My husband isn't a YA reader (though I'm trying to change that) and when he read my book for the first time, one of his comments was:
"Wow, you do stuff in three pages that would take an adult book three chapters."An exaggeration, but there's truth in there. YA is usually faster paced that adult work, because kids won't put up with something that drags. They're busy folks, and if you can't grab and hold their attention, you're a goner.
Pacing is one way to keep that attention.
What is pacing? It's the speed of your prose.
Different types of sentences read at different speeds. So do certain events. The adage, "time flies when you're having fun" really does apply, as things that we're really into fly by, and things we're not as invested in bog us down. Just like your favorite class in school was too short, but your least favorite was three times as long.
You can control your pacing by how you organize information for to the reader.
Dialog tends to read quickly because it's a lot of short sentences in a row. Descriptive passages read more slowly, because there are a lot of longer sentences in a row. But it isn't that simple, because fast-paced dialog that is basically two people saying hello and exchanging small talk is boring and slows the story, even if the dialog itself reads quickly. Gripping description that sets the mood and clearly shows something about to happen can grab a reader, even if it takes longer to read.
It's how you put it all together that determines the pace.
Shorter sentences pick up the pace. They're quick and easy to read. They give information fast, so we don't have to remember much per sentence. They can also get the heart pumping, as they simulate something happening quickly. That's why action scenes are often filled with short punchy sentences.
Long sentences slow things down. It takes longer to read a sentence with lots of clauses and information in it, because we have to think more carefully about what we read. This is doubly true if there are a lot of long sentences in the same paragraph, because they usually build off one another and the entire paragraph contains one large thought of some kind. Quite often, the language itself it written in a way that draws attention to it so we can savor the words themselves as well as what they say.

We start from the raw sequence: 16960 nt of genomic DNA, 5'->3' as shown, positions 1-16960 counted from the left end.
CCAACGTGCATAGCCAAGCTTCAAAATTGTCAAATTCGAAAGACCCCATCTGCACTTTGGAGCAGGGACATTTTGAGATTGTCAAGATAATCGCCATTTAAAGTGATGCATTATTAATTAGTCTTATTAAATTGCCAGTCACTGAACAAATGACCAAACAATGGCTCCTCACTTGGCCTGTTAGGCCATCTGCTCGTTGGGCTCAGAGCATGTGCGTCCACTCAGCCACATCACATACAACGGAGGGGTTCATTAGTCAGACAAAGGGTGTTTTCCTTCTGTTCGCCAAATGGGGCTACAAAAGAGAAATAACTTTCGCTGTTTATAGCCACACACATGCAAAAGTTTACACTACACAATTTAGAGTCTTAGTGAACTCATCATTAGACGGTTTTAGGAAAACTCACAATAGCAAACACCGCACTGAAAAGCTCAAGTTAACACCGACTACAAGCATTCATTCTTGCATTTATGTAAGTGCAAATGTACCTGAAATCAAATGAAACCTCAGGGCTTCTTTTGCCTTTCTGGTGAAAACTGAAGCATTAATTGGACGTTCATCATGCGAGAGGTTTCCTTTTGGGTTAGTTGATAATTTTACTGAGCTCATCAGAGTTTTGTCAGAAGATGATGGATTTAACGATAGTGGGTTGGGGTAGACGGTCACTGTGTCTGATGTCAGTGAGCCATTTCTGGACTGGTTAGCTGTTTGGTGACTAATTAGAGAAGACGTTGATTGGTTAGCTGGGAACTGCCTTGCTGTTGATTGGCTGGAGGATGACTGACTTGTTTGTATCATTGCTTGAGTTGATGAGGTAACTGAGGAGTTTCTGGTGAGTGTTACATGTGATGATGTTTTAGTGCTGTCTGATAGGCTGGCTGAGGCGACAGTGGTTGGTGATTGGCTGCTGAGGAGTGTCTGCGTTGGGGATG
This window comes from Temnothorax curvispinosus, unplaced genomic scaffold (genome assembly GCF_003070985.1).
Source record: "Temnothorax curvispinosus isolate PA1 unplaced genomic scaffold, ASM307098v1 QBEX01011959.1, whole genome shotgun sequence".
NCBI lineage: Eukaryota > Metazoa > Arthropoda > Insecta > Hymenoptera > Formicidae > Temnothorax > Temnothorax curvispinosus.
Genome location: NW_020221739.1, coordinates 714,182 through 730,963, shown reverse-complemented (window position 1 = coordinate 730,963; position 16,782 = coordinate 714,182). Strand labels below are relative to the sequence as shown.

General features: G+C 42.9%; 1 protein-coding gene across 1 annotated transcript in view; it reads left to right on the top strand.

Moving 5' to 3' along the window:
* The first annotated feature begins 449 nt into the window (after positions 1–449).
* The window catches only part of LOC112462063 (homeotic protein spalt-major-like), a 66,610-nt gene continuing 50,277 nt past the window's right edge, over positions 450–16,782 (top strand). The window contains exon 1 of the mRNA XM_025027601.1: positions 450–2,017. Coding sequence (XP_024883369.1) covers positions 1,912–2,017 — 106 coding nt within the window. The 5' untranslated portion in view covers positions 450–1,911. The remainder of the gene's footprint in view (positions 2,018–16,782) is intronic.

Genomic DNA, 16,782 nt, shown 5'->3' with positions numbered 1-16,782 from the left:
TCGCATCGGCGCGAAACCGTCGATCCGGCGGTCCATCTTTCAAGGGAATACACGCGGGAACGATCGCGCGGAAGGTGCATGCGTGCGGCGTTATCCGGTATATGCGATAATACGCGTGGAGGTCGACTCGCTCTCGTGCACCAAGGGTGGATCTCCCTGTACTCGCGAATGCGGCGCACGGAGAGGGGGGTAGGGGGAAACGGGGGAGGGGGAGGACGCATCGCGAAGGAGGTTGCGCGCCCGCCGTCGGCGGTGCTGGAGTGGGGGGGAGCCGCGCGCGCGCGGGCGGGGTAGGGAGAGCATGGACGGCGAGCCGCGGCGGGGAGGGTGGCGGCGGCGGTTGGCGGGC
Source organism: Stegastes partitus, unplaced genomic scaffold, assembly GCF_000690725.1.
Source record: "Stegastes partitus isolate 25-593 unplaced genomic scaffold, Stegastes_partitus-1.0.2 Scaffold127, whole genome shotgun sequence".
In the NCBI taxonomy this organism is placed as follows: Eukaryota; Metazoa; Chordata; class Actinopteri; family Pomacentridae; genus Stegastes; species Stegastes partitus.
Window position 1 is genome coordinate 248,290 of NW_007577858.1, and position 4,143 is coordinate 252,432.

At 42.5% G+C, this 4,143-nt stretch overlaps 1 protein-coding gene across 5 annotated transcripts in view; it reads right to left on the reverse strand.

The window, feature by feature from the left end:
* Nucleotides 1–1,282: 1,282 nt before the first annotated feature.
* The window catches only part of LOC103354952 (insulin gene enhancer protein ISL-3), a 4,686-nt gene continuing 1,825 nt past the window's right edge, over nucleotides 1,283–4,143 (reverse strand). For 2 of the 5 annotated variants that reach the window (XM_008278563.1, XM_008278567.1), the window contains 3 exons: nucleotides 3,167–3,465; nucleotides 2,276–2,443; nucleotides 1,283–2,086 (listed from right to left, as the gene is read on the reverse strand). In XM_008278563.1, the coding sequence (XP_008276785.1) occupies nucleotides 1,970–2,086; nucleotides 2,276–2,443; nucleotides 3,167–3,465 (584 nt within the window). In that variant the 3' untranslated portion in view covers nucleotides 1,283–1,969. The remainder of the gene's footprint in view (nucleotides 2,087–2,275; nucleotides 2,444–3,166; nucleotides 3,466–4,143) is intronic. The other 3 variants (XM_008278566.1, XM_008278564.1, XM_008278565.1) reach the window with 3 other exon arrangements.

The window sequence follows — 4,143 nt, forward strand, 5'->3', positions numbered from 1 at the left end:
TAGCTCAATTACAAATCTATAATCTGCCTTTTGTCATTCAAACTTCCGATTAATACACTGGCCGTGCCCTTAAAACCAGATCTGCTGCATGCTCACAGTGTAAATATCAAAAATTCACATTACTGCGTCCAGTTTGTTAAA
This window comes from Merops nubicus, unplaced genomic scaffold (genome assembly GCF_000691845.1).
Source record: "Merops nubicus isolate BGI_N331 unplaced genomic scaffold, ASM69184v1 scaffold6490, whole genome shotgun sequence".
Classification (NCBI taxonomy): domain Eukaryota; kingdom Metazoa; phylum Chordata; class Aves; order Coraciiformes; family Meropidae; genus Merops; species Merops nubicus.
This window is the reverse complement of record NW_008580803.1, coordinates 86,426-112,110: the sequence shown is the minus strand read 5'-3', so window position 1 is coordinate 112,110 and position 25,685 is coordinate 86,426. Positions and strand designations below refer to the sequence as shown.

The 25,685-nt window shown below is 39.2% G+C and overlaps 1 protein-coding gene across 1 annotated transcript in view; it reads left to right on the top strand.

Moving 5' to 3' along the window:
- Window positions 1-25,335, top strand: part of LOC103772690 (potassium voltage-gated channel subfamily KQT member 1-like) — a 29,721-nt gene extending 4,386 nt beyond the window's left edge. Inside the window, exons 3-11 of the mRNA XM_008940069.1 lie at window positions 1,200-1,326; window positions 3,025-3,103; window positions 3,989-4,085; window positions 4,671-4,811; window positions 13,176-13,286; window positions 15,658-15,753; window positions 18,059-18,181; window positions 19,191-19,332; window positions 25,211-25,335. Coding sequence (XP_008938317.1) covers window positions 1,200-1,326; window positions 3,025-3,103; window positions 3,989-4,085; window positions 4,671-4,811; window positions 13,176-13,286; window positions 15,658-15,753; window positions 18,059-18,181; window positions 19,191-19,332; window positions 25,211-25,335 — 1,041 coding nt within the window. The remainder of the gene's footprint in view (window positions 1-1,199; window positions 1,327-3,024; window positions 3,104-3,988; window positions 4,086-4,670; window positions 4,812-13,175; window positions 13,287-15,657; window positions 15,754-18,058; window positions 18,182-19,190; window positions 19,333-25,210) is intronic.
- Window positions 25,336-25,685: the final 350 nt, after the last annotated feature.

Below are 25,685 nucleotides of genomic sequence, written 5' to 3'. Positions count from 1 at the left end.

Did you notice the difference in pacing between those two paragraphs? Odds are you read through the first pretty quickly. The second probably took a little more time. You may have even had to re-read something.
How much information the reader is required to absorb also influences pacing. Throw a lot of details at them, and they're forced to slow down. That's why dialog reads so fast. People talking usually aren't conveying information we need to remember. We take it in, understand it, and move on. We're trained to do that since that how we communicate on a daily basis. Same with action scenes, as the information offered is visual and direct. Someone acts, something happens. There's not a lot of room for interpretation, so it's easy to absorb.
Description is the opposite. We start building images in our minds with the first detail, but as you add more, we mentally hold them and wait for all the details before we have that image solid in our heads. Often, we want to make sure we have it right before we continue reading. This might be done in a second or two, but it slows the mind down and we notice slow spots even if we don't know why.
Does that mean you always want a fast pace? Nope. Breakneck prose is exhausting to read. So much is flung at you so fast it becomes a blur. Even if there is less information to remember, it went by so fast you didn't have time to retain any of it.
As with most things, balance and moderation work best. Keep things moving, but after a particularly fast scene, let the pace slow down so the reader has a chance to reflect and absorb what just happened. Cycle through fast and slow scenes like waves, getting a little higher every time as you build momentum and increase stakes.
Don't think slow paced means boring. There are other ways to maintain narrative drive, even in a slower scene. Tap into the emotional state of your characters. If they're worried about something, that can keep readers wondering. So can secrets or mysteries dangled like carrots. Slower-paced scenes are good places to play up the who and why, while action scenes usually focus on the what and how.
Unpredictability is another useful tool in controlling your pace. If the reader can see where things are going, they'll anticipate and assume what will happen before it does. That steals a lot of the drive from your scenes, even if they're fast paced. But if the reader is kept guessing, and characters do what they don't expect, then even a slow-paced scene becomes gripping.
Do you prefer a fast or slow pace? Have you noticed a trend in pacing for the different genres you read?